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# Isra University

## Faculty of Engineering, Science & Technology

Department of Electrical Engineering
Digital Signal Processing Lab 2

## Students Roll no: __________________________________ Name: __________________

Date of: Conduct: ___________ Grade: _____________ Teachers Signature: _________

SAMPLING
OBJECTIVES:
1) To understand and verify the process of sampling and sampling rate selection.
2) To understand the consequences of non-band-limited signals on sample rate selection.
3) To observe the effect of increased observation interval on the amplitude-densityspectrum of non-band-limited signals.
DISCUSSION:
The sampling theorem, attributed to Nyquist, Shannon, Kotelnikov and Whittaker, is useful, but
often misused and misunderstood by students and engineers alike when calculating the sampling
frequency required for use in the Analogue-to-Digital converter.
The theorem states that if we have a continuous-time signal that is perfectly band limited within the
upper limit of frequency , then we can collect all the information available in it by sampling, as
long as the sampling frequency is twice of the upper limit i.e. 2x or more.
The foremost difficulty with the sampling theorem is the requirement that the continuous-time
signal has to be perfectly band limited. This is unfortunate because no real world signal is truly and
perfectly band limited. In fact, if a signal were to have absolutely no energy outside of some finite
frequency band it must extend infinitely in time. Remember, a band-limited signal is time-unlimited
and vice versa. This means that going by the sampling theorem, no system that samples data from
the real world can do so perfectly, unless we're willing to wait an infinite amount of time for our
results.
However, we can properly sample the continuous-time signal by first trying to band-limit the signal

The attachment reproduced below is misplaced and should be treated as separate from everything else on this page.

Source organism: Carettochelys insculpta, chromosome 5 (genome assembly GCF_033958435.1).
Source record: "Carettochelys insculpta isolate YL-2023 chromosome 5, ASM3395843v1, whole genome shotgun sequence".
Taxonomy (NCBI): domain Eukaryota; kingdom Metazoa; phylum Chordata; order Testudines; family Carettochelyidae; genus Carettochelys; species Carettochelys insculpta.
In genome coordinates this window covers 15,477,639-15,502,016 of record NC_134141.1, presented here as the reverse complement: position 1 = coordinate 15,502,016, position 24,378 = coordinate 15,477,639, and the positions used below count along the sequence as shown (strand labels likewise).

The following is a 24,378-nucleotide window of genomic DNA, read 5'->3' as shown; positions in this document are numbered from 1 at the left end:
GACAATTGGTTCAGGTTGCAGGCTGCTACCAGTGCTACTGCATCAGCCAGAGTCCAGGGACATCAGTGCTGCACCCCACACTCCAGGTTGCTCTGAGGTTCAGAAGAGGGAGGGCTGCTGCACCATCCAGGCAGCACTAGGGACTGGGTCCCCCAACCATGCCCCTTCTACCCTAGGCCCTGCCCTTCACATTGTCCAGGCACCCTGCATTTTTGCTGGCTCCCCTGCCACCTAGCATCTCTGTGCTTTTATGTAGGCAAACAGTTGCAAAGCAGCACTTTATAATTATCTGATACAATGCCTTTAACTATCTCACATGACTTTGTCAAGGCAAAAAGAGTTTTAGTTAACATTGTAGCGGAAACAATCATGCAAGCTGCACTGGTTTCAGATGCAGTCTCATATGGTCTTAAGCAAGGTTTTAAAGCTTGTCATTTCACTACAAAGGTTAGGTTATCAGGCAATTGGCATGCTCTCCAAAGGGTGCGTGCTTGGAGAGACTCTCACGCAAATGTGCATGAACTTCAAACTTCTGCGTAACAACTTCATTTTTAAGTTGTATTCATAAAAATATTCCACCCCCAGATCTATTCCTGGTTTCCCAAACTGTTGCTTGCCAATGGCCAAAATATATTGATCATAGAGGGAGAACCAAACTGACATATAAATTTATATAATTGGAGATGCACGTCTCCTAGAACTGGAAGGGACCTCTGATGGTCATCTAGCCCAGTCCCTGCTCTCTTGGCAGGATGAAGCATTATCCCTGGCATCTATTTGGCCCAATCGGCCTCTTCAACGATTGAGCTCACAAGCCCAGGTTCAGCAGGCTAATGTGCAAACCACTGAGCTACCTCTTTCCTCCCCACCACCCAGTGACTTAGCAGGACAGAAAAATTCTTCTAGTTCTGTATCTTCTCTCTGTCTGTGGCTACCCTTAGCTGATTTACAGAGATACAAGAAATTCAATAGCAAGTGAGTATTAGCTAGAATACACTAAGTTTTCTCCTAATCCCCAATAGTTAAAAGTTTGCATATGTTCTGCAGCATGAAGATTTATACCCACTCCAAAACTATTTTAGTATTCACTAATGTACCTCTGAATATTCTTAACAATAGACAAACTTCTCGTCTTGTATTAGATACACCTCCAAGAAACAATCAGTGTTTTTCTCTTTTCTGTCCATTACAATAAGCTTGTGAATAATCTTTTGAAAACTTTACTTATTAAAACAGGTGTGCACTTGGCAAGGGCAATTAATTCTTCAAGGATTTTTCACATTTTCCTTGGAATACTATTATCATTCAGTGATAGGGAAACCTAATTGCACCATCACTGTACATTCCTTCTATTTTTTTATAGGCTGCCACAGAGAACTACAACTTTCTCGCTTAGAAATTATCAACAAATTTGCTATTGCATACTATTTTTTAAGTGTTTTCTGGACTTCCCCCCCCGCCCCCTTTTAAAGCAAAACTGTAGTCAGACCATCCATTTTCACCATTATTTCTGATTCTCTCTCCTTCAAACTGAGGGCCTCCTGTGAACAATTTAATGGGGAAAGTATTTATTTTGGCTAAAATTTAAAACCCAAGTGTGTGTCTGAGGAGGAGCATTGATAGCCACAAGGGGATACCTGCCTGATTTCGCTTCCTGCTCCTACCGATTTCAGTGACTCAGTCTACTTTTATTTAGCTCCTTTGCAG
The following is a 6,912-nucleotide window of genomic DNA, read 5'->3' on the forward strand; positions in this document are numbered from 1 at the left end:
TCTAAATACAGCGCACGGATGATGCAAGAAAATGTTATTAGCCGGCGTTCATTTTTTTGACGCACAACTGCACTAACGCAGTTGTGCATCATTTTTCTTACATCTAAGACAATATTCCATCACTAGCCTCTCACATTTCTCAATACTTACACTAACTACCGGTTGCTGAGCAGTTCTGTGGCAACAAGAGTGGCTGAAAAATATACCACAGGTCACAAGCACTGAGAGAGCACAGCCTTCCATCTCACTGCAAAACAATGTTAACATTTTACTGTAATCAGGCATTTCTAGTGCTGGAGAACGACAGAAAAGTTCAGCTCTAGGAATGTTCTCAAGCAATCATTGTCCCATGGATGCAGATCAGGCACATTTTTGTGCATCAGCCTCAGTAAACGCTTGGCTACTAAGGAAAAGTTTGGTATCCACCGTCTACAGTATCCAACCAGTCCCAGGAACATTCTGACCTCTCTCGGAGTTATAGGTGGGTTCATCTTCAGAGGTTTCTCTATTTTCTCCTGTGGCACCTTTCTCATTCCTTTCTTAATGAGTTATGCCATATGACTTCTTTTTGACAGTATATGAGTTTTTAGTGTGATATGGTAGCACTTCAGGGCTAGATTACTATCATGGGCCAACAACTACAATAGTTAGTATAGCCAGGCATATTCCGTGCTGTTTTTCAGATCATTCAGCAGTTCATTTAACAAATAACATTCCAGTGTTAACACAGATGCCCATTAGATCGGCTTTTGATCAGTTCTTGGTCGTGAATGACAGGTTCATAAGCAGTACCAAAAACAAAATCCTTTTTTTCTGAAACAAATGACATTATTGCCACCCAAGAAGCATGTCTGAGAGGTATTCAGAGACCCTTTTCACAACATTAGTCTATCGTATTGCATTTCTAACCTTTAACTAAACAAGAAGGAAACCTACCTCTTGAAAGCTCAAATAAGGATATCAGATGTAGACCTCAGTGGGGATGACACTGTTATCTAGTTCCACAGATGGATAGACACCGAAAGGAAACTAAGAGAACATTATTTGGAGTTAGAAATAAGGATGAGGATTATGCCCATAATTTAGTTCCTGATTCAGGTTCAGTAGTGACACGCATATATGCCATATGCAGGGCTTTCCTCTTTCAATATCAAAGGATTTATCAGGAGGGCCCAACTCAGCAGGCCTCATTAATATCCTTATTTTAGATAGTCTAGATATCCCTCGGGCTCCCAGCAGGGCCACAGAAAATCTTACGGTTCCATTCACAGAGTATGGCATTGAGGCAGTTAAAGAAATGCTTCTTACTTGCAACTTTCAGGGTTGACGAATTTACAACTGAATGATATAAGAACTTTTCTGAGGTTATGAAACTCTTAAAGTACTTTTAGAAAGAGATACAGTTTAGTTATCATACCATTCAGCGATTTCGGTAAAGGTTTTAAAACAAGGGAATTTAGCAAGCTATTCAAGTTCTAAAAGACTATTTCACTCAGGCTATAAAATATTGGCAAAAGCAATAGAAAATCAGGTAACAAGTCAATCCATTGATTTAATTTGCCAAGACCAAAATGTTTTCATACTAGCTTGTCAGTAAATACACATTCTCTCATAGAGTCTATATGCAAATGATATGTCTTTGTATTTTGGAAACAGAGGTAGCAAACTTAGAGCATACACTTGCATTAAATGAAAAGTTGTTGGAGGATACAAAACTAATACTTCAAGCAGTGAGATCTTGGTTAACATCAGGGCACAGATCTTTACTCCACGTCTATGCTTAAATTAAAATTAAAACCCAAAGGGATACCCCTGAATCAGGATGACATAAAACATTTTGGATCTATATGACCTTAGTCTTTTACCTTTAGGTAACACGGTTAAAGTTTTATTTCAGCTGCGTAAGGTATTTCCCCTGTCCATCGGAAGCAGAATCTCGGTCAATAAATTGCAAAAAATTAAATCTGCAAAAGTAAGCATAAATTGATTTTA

of interest by using an analog low pass filter and using a sampling frequency that is much greater
than twice maximum frequency of the analog signal.
In this lab we will use Matlab to resolve the ambiguities regarding the sampling theorem by
observing the effects of sampling in time and frequency domains.

Process of Sampling:
Suppose we have a continuous-time signal given mathematically as, = )(sin (2), where
= 1 represents the frequency and t the time.
From our knowledge of the Sampling theorem, we know that this signal can be represented in
discrete-time as samples by sampling it by at least twice its maximum frequency component, that

## 2x1 = 2 . This means that the sampling instant is = = 0.5

So, the discrete-time signal after sampling at instant T is given as, = sin (2). Having
come up with this digital signal analytically, we now need to create a piece of Matlab code to
generate this signal and subsequently plot it.

f1=1;
f2=5;
f3=10;
Fs=2*f3;
Ts=1/Fs;
phase=pi/3;
t=linspace(0,3,500);
m=0:Ts:3;
X=sin(2*pi*f1*t)+sin(2*pi*f2*t)+sin(2*pi*f3*t+phase);
Xs=sin(2*pi*f1*m)+sin(2*pi*f2*m)+sin(2*pi*f3*m+phase);
plot(t,X);
hold on;
stem(m,Xs,'--red');
hold off;
xlabel('sampling interval m')
ylabel('strength of the Samples')
title('sampled signal Xs=sin(2*pi*f1*m)+sin(2*pi*f2*m)+sin(2*pi*f3*m+phase)')
grid;
What do you observe from the graphs? Do you think that sampling at twice the maximum frequency
component gives you the exact representation of the signal?

Lab Task 1: Change the sampling rate and observe the differences in the time and frequency domain
graphs. Explain the observations in your own words
Lab Task 2: Increase the observation time from 0:T:5 to 0:T:50 and check the frequency
domain graph. You should observe that the by the increasing the observation time for the signal, the
amplitude density spectrum (ADS) has become from compact. In fact, as we continue to increase the
observation time, the ADS will resemble that of a bandlimited signal.
Lab Task 3: Generate the following signal in Matlab. Plot it in time-domain and show it spectral
contents in frequency domain.
= (2)

= 2, 20, 30

Lab Task 4: Generate the following composite signal in Matlab. Plot it in time-domain and show it
spectral contents in frequency domain.
= (2 )+ 2(2 )+ 3(2 )
= 4, = 20, = 35